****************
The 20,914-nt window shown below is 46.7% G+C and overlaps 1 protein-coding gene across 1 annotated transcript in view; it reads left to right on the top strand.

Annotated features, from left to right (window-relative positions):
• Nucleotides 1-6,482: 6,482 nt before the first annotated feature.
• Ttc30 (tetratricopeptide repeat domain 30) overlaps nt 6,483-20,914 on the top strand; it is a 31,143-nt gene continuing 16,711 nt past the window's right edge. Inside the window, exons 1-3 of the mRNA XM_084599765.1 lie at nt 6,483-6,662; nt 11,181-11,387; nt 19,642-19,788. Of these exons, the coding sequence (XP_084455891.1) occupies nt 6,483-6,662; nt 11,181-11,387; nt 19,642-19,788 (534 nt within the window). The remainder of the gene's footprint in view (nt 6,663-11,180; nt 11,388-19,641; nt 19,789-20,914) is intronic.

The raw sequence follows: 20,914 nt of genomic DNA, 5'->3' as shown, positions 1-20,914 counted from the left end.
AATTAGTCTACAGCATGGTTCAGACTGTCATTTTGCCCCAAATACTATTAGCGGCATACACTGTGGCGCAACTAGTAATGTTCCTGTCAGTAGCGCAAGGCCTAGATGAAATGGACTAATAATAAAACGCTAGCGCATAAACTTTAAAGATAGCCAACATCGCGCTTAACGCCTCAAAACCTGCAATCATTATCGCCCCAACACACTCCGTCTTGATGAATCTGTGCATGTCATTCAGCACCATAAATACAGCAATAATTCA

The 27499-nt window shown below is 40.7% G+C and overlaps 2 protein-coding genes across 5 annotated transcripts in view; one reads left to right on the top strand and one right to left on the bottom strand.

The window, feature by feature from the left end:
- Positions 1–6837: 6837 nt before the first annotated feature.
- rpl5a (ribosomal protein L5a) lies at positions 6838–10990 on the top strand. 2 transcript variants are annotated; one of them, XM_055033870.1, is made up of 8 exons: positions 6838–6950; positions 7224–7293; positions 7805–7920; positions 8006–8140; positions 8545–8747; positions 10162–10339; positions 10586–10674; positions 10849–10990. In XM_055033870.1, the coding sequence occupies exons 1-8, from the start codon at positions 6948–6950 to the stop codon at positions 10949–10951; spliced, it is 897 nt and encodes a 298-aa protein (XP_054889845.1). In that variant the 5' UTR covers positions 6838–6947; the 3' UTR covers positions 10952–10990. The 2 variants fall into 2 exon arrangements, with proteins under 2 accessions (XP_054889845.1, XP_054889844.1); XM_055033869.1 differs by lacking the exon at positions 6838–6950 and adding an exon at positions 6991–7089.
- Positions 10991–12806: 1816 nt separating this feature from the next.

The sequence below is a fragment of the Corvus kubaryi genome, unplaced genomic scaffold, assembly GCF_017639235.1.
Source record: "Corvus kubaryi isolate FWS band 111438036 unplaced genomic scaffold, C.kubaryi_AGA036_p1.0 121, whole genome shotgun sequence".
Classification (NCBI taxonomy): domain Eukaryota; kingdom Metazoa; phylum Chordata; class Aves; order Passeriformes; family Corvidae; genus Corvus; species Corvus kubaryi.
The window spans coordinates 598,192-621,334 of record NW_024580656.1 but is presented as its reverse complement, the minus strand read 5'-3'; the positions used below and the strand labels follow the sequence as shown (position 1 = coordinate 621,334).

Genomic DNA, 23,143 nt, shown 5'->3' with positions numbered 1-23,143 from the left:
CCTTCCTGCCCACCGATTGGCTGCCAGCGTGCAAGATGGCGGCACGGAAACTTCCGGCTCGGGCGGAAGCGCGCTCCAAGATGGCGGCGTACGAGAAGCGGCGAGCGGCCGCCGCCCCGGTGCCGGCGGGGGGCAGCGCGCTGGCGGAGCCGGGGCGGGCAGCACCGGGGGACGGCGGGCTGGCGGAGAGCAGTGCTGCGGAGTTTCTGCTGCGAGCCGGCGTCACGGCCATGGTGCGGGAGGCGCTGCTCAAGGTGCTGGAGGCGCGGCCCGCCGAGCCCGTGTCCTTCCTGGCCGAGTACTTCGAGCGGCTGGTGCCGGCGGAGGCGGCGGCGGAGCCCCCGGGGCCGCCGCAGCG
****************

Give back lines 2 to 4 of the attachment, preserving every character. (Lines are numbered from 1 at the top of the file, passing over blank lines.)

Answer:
Annotated features, from left to right (window-relative positions):
• Nucleotides 1-6,482: 6,482 nt before the first annotated feature.
• Ttc30 (tetratricopeptide repeat domain 30) overlaps nt 6,483-20,914 on the top strand; it is a 31,143-nt gene continuing 16,711 nt past the window's right edge. Inside the window, exons 1-3 of the mRNA XM_084599765.1 lie at nt 6,483-6,662; nt 11,181-11,387; nt 19,642-19,788. Of these exons, the coding sequence (XP_084455891.1) occupies nt 6,483-6,662; nt 11,181-11,387; nt 19,642-19,788 (534 nt within the window). The remainder of the gene's footprint in view (nt 6,663-11,180; nt 11,388-19,641; nt 19,789-20,914) is intronic.